Gender Trouble: Feminism and the Subversion of Identity - Judith Butler (1989)
Butler's pioneering work of feminist and queer theory, in which she sets forth the hugely influential concept of gender performativity, deconstructs the monolithic concepts of sex and gender and analyzes how these concepts intersect with political power, psychoanalytic theories, and the way in which we use language to establish and reinforce our beliefs about gender and sexual identity. Butler's brilliant analysis forces readers to scrutinize gender politics in ways that even the most radical feminists had not done before.

Contested Lives: The Abortion Debate in an American Community - Faye Ginsburg (1989)
Few subjects elicit such passionate responses as abortion, particularly in the United States where it is a constantly contested and controversial right. Despite the inflammatory subject matter, Ginsburg is extraordinarily fair-minded and empathetic as she writes about the battle over an abortion clinic in Fargo, South Dakota, interrogating the complexities that complicate the politics of women's activism and political stances on the right to choose. There are a very finite number of books that deal with abortion in such an even-handed and unprejudiced way, making this particular volume all the more valuable.

Fraternity Gang Rape: Sex, Brotherhood, and Privilege on Campus - Peggy Reeves Sanday (1990) 
Few books are so upsetting and infuriating as Sanday's expose on the sick culture of sexual violence, hazing, and institutionalized excuses ("boys will be boys") of American fraternities, a work that was inspired when Sanday discovered cases of gang rape being swept under the table at the University of Pennsylvania, where she teaches. I rarely feel that any book should be universally recommended, but I do feel that every college freshman, male and female, would benefit from reading this conscientious and fearless book.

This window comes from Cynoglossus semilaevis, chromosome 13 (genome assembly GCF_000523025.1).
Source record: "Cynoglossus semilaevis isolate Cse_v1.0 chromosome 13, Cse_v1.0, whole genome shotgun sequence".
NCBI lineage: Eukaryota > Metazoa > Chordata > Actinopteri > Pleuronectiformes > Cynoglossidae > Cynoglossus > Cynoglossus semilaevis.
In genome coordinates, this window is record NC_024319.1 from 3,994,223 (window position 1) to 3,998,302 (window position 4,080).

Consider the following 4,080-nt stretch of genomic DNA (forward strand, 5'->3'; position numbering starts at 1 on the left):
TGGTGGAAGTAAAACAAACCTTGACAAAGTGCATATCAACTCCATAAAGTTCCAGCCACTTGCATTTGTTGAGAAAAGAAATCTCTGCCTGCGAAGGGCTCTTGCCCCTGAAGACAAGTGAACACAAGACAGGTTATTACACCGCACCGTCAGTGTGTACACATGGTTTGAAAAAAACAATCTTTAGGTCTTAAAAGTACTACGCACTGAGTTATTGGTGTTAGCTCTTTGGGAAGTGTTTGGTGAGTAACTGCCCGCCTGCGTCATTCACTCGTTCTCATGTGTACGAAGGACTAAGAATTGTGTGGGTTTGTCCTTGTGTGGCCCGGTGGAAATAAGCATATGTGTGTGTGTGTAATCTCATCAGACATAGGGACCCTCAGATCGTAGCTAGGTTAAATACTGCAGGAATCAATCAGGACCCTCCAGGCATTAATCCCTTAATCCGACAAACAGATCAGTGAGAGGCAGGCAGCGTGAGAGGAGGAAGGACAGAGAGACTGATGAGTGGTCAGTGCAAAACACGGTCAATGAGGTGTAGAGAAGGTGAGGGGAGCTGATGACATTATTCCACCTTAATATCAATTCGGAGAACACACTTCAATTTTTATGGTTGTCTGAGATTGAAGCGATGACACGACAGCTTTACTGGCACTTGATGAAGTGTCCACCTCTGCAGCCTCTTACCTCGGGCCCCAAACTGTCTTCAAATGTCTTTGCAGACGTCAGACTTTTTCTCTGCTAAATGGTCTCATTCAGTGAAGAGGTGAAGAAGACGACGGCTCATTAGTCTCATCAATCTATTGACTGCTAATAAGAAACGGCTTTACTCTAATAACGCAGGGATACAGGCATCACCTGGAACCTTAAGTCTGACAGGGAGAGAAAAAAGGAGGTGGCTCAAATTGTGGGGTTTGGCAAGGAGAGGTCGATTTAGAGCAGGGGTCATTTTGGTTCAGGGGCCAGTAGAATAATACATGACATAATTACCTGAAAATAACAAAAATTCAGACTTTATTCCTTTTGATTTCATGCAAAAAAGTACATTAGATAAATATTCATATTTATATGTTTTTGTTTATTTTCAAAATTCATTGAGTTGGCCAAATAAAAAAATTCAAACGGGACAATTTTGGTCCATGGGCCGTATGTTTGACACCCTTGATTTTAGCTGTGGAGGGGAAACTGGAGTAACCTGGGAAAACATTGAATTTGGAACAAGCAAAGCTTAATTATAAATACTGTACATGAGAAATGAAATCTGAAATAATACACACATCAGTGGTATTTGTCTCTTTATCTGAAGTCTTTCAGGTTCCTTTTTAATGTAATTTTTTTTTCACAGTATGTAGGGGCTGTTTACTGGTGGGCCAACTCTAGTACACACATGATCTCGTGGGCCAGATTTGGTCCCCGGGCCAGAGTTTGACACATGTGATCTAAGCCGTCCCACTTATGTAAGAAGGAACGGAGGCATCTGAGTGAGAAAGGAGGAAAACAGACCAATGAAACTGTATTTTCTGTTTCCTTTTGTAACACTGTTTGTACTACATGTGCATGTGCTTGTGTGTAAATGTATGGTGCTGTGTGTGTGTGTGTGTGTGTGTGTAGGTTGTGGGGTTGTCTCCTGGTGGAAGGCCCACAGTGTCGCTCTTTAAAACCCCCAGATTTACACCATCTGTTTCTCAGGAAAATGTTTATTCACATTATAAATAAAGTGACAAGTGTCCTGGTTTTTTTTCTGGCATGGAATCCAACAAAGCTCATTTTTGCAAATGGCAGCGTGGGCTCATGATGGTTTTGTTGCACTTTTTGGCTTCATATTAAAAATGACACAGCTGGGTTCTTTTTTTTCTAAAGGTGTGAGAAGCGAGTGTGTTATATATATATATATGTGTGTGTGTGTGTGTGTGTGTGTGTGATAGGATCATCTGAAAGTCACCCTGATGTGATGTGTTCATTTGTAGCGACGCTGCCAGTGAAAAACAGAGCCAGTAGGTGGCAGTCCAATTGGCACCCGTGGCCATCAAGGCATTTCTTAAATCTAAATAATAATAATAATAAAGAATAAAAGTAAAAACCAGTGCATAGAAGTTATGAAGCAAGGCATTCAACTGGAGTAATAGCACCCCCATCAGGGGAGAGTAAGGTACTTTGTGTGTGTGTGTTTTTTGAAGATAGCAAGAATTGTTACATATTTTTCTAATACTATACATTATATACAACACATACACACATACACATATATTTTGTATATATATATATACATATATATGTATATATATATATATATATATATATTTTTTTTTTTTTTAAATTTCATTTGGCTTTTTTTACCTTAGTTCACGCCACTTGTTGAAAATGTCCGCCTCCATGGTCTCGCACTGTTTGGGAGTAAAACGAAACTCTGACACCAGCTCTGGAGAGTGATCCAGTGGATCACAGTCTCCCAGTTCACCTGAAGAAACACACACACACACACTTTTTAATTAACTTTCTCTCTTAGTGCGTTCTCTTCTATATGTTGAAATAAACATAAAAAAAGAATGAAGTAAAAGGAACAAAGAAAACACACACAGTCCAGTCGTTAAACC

The Beauty Myth - Naomi Wolf (1991)
Reading Wolf's analysis of female power and our culture's increasingly stringent standards of physical beauty completely changed my own thinking about how cultural ideals exert power on women. Wolf theorizes that as women have slowly accrued greater political and social power, the expectations laid upon them to maintain a particular standard of physical "beauty" have intensified and become more severe and inflexible. The Beauty Myth is essential reading for feminists, a text that has the capacity to forever change how we think about our bodies.

Lucky - Alice Sebold (1999)
Sebold's brutal memoir describes in excruciating detail her experience of being raped and her struggle to get her rapist apprehended and convicted. Both courageous and unsparing, this memoir is one of a surprisingly small number of books that confront sexual violence and its horrifying and wide-ranging effects. Lucky is both a powerful testimony and damning critique of our culture-wide tolerance for violence, particularly of a sexual nature, against women.